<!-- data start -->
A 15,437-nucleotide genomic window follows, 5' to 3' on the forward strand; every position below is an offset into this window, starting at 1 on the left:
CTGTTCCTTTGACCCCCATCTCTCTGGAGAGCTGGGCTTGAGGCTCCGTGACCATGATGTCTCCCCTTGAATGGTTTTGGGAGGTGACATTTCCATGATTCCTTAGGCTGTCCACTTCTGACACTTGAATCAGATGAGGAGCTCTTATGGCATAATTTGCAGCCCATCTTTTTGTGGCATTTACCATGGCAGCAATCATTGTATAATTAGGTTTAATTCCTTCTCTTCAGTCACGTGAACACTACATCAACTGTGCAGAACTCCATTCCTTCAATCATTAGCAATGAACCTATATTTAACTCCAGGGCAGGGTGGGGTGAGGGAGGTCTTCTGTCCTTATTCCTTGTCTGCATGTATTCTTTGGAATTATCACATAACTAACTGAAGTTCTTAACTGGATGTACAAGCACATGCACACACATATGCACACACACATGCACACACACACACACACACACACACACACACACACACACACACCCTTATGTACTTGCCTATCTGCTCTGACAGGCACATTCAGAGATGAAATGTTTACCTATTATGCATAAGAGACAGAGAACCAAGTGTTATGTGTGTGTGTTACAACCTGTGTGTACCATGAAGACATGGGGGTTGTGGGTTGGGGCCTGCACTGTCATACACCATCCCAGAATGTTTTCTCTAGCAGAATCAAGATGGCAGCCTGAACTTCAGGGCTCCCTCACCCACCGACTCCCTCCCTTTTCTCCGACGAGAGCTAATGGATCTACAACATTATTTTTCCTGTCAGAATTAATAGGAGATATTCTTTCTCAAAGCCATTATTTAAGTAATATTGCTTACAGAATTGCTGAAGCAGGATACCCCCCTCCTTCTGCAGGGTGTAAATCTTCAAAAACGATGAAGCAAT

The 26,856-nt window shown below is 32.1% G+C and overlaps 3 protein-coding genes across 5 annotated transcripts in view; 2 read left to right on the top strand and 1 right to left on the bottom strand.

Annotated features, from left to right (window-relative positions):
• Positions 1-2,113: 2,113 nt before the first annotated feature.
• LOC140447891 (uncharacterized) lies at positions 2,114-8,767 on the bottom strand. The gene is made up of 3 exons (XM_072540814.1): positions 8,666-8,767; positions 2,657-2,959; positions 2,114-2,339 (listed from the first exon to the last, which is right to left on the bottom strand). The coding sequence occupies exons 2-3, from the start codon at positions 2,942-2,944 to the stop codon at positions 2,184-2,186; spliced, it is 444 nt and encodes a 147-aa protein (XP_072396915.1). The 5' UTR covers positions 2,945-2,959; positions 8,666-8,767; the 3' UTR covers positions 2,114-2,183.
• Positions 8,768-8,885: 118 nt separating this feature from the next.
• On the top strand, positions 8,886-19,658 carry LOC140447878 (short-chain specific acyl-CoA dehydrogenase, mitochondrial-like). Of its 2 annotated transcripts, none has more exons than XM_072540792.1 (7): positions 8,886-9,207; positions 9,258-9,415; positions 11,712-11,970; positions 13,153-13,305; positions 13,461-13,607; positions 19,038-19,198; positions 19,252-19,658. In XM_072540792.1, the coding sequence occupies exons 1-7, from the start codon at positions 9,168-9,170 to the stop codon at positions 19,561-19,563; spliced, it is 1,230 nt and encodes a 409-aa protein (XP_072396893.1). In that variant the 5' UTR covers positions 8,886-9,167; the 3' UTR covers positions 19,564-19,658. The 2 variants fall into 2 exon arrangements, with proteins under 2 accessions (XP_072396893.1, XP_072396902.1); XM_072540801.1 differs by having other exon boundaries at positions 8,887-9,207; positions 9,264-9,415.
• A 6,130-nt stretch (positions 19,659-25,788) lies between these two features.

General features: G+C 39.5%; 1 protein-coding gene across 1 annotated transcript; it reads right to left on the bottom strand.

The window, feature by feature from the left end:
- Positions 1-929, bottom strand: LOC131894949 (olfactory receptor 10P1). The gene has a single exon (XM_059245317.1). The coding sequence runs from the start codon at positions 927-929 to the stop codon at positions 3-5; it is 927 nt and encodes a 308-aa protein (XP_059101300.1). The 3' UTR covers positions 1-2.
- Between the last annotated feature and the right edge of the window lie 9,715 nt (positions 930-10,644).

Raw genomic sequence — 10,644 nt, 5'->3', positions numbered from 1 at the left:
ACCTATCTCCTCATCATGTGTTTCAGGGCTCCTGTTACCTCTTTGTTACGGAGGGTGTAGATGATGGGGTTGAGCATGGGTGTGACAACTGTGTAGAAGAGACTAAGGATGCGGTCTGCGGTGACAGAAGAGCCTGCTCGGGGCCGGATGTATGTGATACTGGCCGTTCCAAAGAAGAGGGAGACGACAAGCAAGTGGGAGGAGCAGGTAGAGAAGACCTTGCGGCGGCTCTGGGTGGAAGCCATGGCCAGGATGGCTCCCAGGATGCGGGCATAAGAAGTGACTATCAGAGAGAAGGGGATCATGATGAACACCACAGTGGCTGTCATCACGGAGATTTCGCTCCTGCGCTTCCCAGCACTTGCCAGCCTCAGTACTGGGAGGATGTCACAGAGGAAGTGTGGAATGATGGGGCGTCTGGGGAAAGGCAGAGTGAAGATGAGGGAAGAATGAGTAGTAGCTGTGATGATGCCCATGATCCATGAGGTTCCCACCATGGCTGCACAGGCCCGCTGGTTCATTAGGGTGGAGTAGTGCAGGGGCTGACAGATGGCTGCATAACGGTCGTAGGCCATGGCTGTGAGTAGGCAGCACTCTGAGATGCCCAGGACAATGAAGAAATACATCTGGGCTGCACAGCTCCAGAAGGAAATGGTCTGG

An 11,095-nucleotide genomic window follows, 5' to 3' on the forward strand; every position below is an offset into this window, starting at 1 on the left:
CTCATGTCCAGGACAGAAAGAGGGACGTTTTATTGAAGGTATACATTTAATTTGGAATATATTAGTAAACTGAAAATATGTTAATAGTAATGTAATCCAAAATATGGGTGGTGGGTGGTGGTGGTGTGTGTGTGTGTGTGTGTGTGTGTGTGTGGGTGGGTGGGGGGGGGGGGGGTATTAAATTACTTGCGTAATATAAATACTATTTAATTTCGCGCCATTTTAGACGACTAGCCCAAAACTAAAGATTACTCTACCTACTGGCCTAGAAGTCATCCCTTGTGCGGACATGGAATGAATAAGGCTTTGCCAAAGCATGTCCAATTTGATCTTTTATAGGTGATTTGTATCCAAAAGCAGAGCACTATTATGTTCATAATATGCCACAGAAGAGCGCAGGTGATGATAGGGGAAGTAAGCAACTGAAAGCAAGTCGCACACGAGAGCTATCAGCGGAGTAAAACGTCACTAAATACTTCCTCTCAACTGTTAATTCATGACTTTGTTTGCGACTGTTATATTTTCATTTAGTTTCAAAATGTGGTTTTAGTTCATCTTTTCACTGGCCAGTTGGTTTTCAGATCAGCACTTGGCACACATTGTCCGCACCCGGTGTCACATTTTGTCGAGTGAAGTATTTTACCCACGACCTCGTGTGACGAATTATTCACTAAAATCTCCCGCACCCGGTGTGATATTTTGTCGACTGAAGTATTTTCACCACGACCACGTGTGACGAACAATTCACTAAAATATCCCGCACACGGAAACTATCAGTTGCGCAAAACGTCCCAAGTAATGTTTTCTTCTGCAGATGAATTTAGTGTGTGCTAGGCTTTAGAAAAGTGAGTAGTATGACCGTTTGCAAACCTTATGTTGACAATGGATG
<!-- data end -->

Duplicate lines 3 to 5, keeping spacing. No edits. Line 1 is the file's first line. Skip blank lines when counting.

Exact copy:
The 26,856-nt window shown below is 32.1% G+C and overlaps 3 protein-coding genes across 5 annotated transcripts in view; 2 read left to right on the top strand and 1 right to left on the bottom strand.

Annotated features, from left to right (window-relative positions):
• Positions 1-2,113: 2,113 nt before the first annotated feature.